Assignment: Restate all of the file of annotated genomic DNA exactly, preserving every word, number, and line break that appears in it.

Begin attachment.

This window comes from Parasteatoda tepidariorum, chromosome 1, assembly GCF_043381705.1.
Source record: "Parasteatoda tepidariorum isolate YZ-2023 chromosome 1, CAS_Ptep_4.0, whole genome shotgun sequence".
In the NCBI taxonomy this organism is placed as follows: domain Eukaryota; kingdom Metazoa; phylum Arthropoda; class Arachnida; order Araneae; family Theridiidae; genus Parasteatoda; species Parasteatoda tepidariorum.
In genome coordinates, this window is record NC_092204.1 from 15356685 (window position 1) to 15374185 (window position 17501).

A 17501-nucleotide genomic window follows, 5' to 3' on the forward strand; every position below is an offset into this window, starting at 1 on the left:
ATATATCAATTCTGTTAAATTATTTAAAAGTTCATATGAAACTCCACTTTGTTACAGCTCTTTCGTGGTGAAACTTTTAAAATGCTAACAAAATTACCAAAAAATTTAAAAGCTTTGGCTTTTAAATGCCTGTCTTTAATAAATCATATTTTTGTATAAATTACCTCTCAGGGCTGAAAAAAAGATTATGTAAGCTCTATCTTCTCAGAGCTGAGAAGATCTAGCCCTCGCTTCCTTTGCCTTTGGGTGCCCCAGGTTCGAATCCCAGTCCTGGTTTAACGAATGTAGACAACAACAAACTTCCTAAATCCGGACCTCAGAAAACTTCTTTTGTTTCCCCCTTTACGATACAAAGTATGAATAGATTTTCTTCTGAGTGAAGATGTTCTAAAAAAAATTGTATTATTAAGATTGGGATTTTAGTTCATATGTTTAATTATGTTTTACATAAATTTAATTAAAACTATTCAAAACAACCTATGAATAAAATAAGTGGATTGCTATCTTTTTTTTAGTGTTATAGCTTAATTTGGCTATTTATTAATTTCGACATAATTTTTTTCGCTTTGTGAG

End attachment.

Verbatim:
This window comes from Parasteatoda tepidariorum, chromosome 1, assembly GCF_043381705.1.
Source record: "Parasteatoda tepidariorum isolate YZ-2023 chromosome 1, CAS_Ptep_4.0, whole genome shotgun sequence".
In the NCBI taxonomy this organism is placed as follows: domain Eukaryota; kingdom Metazoa; phylum Arthropoda; class Arachnida; order Araneae; family Theridiidae; genus Parasteatoda; species Parasteatoda tepidariorum.
In genome coordinates, this window is record NC_092204.1 from 15356685 (window position 1) to 15374185 (window position 17501).

A 17501-nucleotide genomic window follows, 5' to 3' on the forward strand; every position below is an offset into this window, starting at 1 on the left:
ATATATCAATTCTGTTAAATTATTTAAAAGTTCATATGAAACTCCACTTTGTTACAGCTCTTTCGTGGTGAAACTTTTAAAATGCTAACAAAATTACCAAAAAATTTAAAAGCTTTGGCTTTTAAATGCCTGTCTTTAATAAATCATATTTTTGTATAAATTACCTCTCAGGGCTGAAAAAAAGATTATGTAAGCTCTATCTTCTCAGAGCTGAGAAGATCTAGCCCTCGCTTCCTTTGCCTTTGGGTGCCCCAGGTTCGAATCCCAGTCCTGGTTTAACGAATGTAGACAACAACAAACTTCCTAAATCCGGACCTCAGAAAACTTCTTTTGTTTCCCCCTTTACGATACAAAGTATGAATAGATTTTCTTCTGAGTGAAGATGTTCTAAAAAAAATTGTATTATTAAGATTGGGATTTTAGTTCATATGTTTAATTATGTTTTACATAAATTTAATTAAAACTATTCAAAACAACCTATGAATAAAATAAGTGGATTGCTATCTTTTTTTTAGTGTTATAGCTTAATTTGGCTATTTATTAATTTCGACATAATTTTTTTCGCTTTGTGAG